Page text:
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Patrol using training, software to head off problems

Posted November 2, 2011

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— In an effort to clean up its ranks after a number of state troopers were charged with misconduct, the North Carolina State Highway Patrol has turned to statistical software analysis, extra training and new policies, officials said Tuesday.

A six-person panel appointed by Gov. Beverly Perdue last year recommended changes to the beleaguered patrol, including increased supervision of troopers statewide, more ethics training and policy changes to more closely monitor trooper conduct.

The Highway Patrol has been plagued in recent years by a number of cases involving state troopers who have resigned, been fired or been disciplined for inappropriate or questionable conduct, including profiling, drunken driving, animal abuse, sex on duty and inappropriate text messages.

"In tough times, there are opportunities for improvement. There are opportunities to do things," said Col. Michael Gilchrist, who took over as commander of the Highway Patrol shortly after the blue-ribbon panel made its recommendations to Perdue.

In the 14 months since then, the patrol has sent more than 400 supervisors through a 36-hour ethics training course based on curriculum developed by the FBI, officials said. The patrol also is creating a Center for Leadership Development to identify and nurture troopers and managers who have innovative leadership skills.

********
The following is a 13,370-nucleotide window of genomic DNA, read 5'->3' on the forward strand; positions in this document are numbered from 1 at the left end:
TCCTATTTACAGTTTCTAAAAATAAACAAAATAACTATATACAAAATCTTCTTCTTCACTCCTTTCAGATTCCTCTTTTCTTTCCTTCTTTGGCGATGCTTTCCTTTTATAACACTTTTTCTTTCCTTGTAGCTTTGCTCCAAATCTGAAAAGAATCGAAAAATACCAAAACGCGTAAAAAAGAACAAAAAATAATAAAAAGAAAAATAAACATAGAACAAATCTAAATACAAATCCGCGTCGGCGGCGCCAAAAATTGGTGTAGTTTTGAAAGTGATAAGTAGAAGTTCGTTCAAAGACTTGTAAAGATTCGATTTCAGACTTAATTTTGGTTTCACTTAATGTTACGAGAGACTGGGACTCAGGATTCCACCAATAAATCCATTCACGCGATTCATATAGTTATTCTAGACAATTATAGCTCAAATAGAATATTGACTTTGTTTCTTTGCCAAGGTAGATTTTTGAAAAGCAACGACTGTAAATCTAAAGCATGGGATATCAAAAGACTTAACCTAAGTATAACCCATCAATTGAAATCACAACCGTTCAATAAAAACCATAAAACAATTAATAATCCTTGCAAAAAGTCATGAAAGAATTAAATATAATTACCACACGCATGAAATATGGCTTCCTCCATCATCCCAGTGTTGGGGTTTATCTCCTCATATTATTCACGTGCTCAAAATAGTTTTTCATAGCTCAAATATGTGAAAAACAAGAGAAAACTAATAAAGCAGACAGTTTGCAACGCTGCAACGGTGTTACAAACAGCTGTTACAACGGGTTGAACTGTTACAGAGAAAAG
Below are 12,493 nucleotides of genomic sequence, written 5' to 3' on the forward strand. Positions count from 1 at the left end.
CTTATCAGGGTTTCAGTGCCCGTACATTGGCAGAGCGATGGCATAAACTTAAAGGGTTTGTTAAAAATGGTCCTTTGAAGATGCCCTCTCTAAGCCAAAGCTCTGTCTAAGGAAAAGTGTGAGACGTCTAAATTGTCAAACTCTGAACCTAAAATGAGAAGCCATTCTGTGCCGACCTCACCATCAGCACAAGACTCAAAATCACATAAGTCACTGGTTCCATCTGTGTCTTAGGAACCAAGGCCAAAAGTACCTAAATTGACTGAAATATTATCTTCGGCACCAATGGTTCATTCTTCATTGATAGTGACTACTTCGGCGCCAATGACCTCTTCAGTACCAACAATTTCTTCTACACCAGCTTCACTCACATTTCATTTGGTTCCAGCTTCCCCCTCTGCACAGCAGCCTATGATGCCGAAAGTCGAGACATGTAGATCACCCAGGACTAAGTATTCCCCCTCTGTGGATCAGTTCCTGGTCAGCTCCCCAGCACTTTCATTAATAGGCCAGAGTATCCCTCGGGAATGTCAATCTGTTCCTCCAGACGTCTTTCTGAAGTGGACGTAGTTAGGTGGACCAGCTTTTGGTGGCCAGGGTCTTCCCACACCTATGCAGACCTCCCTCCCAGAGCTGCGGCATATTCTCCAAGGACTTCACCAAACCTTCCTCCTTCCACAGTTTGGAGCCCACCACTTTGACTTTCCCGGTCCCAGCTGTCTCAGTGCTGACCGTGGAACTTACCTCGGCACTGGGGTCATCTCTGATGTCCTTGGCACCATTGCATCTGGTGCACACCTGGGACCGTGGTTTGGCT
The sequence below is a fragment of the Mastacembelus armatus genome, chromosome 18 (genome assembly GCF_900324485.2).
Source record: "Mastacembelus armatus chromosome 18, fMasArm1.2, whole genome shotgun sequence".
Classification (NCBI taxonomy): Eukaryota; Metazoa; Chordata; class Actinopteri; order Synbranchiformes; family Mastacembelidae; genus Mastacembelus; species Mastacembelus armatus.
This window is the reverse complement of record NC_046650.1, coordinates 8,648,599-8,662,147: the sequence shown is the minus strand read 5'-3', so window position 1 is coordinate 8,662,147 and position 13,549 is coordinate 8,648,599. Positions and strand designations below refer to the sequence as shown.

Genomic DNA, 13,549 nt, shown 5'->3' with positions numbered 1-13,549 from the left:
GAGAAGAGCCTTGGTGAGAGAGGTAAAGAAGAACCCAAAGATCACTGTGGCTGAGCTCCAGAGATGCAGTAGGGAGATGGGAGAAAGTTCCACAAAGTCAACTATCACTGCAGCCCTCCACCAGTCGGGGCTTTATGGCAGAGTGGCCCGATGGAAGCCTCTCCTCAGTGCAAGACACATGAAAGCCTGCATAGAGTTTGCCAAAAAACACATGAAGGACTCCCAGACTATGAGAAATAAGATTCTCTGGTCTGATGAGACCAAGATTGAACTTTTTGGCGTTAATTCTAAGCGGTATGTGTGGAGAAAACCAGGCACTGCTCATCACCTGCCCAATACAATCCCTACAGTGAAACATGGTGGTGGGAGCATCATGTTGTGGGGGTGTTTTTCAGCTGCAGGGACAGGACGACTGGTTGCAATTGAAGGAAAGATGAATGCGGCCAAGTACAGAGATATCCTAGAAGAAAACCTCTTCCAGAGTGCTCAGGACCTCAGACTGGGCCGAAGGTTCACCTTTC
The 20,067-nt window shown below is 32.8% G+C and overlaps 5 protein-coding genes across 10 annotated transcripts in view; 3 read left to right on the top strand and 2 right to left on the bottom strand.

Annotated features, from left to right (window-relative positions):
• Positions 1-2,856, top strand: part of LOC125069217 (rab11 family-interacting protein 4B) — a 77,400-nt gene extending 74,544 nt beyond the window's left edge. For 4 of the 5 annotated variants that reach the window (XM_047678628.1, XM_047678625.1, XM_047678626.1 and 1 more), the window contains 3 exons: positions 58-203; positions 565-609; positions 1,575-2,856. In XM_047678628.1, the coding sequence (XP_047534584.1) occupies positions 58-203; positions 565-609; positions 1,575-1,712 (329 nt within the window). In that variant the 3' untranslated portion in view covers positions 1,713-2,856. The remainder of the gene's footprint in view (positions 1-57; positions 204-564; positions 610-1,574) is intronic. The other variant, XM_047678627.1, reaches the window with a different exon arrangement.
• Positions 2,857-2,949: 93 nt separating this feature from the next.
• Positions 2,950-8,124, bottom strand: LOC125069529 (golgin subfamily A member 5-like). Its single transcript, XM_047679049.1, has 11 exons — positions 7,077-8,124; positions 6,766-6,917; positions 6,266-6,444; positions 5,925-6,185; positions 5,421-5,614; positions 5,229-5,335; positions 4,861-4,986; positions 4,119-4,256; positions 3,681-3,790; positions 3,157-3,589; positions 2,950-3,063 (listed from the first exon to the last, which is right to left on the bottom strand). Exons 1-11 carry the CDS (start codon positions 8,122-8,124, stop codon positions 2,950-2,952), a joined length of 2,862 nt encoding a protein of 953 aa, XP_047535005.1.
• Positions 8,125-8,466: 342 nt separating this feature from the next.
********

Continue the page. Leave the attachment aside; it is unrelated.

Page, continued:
Patrol training effort gain national attention Patrol training effort gain national attention

The patrol's Internal Affairs Division is using statistical software developed by Cary-based SAS Inc. to analyze data and identify trends so issues can be addressed before it gets to the level of pursuing criminal charges against a trooper, officials said. The software also allows for managers to look at complaints or violations at the troop level.

"We can look at patrol car crashes. We can look at performance appraisals," Gilchrist said. "All of this information is tied into one system."

Having more than 1,800 people spread throughout all 100 North Carolina counties has made compiling such data difficult, he said.

Gilchrist said he believes the changes will improve the patrol's ethical conduct and image.

"There's a lot of things I'm proud of, but I'm certainly not going to sit here and say, 'We're good, and now it's time to coast,'" he said. "While you can't guarantee that you won't have employee failure, you can certainly put things in place to minimize that."


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  • southernscout41 Nov 8, 2011

    This is almost comical. The NCSHP already has the tools to "clean house" I personally was involved in a IA investigation where multiple pieces of evidence were provided or easily attained. However the Trooper a 20+ year Veteran, driving Instructor, member of the Governors security, master Trooper, well they get special privileges and "zero tolerance" doesn't apply to him. It is all about politics and power. A copy of my statement has been sent to Gov Office, WRAL, And NBC 17. It seems that the NCSHP does a very good job of covering up their mess, and I agree only when the media gets involved do they deal with the issues that plague them. Statement can be viewed on disgracetothebadge

  • radiofreebaf Nov 4, 2011

    Troopers have cameras in their cars, so am I authorized to have cameras and a DVR in my car as well?

  • stormtrooper76 Nov 4, 2011


    How many marines and arm soldiers in NC have been charged with murder?